Friday, Jan 19, 2018 | Last Update : 10:54 PM IST
In an age when love is so dispensable, the idea of an eternity together can sound like a drab bargain. So, how necessary is marriage then?
Last time around I had gently touched on the subject of eminent religious heads who advise couples on how to lead a married life while having avowed themselves to a singular life. Since I didn’t receive any death threats (yet), I have decided to extend on that theme and ponder the very question of marriage. Not it’s legitimacy but more so its purpose, and consequently, its relevance.
Marriage is an institution one hears often. But then so is an asylum, the kind that one doesn’t necessarily voluntarily go to but is assigned to by men in white lab coats who spend a lot of time evaluating precisely what type of people they should send there in the interest of society at large. So, by that logic, marriage could be seen as something one gets confined to when they display anomalies in their behaviour that make them perhaps dangerous to society at large. And who are the people in the white lab coats here: most often the parents.
The idea of marriage, as solemnly viewed, is to bring two people together in harmony. In today’s times, a Netflix account can do that just as well although you may argue about which series to binge watch. Not that marriage is without its share of arguments. Netflix, then, is much cheaper on a monthly basis.
So should one marry or not, that’s the conundrum. If you are of a religious bent and a formal ceremony in the presence of your lord, god or cult leader by any other name means that much to you, by all means go ahead. Equally compelling could be a the wish to have Akon come and sing at your sangeet while your friends perform some half-rehearsed dance number. Either ways, whatever makes you happy. As long as the central axis of the whole ritual is to unite two people while distracting them from what’s really coming their way: a life of annoying or being annoyed by only one person for the rest of your life.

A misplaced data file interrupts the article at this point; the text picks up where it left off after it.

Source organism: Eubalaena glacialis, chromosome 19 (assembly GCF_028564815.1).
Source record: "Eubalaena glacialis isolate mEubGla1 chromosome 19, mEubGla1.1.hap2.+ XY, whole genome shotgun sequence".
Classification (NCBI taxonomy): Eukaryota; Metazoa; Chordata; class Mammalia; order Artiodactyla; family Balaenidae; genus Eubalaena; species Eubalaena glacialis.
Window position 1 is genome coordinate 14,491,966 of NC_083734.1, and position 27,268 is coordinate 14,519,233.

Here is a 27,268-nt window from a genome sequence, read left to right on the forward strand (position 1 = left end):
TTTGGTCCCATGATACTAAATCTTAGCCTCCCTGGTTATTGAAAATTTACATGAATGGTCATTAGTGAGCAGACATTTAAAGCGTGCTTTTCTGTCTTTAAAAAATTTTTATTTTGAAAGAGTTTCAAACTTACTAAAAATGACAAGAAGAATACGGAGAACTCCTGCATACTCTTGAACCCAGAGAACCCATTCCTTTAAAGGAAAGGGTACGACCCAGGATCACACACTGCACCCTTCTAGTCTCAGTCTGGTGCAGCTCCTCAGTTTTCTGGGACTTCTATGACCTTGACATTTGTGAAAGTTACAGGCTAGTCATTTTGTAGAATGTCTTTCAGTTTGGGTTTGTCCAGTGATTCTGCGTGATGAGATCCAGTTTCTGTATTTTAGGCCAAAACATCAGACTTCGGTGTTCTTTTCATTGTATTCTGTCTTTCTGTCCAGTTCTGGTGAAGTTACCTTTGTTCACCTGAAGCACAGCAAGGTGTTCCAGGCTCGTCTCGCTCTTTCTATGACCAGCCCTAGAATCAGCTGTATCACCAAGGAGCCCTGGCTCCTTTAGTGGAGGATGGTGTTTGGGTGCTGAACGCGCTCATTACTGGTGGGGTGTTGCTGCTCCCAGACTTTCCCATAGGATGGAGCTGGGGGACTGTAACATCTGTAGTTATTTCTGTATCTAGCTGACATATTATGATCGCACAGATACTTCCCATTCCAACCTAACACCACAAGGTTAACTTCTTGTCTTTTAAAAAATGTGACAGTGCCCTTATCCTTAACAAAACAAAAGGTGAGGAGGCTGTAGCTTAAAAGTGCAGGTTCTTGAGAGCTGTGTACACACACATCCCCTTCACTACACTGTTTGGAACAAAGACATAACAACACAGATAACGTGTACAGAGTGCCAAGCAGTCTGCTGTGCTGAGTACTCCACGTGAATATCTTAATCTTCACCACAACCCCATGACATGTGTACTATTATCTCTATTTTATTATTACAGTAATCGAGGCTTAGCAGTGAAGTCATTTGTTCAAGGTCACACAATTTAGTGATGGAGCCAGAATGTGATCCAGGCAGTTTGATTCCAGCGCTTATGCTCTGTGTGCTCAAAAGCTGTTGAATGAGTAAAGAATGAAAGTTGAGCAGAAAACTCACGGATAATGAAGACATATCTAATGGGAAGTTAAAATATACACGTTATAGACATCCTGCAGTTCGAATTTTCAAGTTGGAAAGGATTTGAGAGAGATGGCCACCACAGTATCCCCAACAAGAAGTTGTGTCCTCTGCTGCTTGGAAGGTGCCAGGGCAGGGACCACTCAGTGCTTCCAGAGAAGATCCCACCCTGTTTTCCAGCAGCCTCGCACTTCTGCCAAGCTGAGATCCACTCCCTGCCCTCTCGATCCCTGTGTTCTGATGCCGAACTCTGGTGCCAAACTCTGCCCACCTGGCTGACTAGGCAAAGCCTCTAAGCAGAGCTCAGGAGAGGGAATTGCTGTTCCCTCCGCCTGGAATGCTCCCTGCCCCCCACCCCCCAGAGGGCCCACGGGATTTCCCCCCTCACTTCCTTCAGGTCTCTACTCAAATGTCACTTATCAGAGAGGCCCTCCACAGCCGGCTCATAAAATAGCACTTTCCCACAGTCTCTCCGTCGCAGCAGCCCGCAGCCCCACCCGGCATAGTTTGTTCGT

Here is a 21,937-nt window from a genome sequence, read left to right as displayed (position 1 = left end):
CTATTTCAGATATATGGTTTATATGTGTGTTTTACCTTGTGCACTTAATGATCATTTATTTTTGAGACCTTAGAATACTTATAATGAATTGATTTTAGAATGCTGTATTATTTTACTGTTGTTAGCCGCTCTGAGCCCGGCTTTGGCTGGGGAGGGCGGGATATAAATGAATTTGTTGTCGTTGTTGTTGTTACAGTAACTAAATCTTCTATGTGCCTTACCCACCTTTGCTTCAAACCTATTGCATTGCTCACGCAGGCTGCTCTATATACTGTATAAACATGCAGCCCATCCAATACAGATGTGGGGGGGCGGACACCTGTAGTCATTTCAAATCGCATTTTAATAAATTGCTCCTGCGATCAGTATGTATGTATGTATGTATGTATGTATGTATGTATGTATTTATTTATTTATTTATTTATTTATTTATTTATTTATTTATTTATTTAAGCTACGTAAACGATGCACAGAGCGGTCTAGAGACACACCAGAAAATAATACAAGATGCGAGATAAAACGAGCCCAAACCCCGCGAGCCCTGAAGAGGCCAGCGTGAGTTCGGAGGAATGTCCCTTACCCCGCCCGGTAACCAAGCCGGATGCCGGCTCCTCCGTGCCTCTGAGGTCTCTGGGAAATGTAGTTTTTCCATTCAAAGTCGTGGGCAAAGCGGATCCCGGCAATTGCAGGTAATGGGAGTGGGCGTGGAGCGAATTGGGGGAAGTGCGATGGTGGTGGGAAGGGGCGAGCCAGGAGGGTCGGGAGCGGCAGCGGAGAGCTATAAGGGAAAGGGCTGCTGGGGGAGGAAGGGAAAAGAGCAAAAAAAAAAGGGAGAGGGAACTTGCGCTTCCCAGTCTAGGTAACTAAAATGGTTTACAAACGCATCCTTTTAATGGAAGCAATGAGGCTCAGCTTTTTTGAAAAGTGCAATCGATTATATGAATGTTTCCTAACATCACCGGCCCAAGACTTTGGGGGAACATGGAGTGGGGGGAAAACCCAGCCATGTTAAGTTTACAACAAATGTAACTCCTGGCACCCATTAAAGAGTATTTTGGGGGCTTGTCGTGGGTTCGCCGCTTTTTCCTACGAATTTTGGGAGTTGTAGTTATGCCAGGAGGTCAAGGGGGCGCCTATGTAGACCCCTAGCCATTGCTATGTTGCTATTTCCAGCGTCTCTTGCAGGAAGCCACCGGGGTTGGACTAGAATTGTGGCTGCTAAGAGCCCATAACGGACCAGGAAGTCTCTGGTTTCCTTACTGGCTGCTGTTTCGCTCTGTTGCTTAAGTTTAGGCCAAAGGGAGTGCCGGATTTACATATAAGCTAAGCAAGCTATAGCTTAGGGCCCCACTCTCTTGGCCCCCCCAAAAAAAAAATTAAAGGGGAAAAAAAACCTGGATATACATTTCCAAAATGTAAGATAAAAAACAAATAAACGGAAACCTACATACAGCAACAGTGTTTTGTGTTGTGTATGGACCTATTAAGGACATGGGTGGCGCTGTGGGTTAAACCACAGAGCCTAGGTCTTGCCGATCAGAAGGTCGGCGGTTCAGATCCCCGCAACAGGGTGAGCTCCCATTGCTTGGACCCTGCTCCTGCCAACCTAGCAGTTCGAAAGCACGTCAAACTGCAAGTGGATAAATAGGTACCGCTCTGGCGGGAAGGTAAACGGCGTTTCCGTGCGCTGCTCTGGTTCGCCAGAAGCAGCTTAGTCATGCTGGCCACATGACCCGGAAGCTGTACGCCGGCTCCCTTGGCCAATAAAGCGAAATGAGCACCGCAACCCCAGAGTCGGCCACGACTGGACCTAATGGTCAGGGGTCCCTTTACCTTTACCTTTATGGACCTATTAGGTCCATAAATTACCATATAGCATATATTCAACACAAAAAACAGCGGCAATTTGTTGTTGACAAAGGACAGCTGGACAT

The opposite would be to not get married. You could choose to cohabitate and share responsibilities and expenses and never be any different from a married couple. Sure some people may raise an eyebrow at first but eventually everybody has their day to get on with, with their own set of problems to occupy themselves with. Simply put, living in can be tantamount to marriage.
In an age when love is so commoditised and dispensable the idea of an eternity together can sound like a drab bargain. While some of us idolise the ideal of finding meaning only through coupling, others might feel equally useful pursuing the fine arts or simply the decadence of sleeping till late every day. As long as it keeps you on the brink of sanity, it can be your worthwhile life choice.
I am not trying to be a fence sitter about this, merely attempting to help you reach your point of conviction, whichever side of the border it may fall. If you choose to cohabitate, congratulations! And should you instead opt to marry, once again congrats!
The writer is a lover of wine, song and everything fine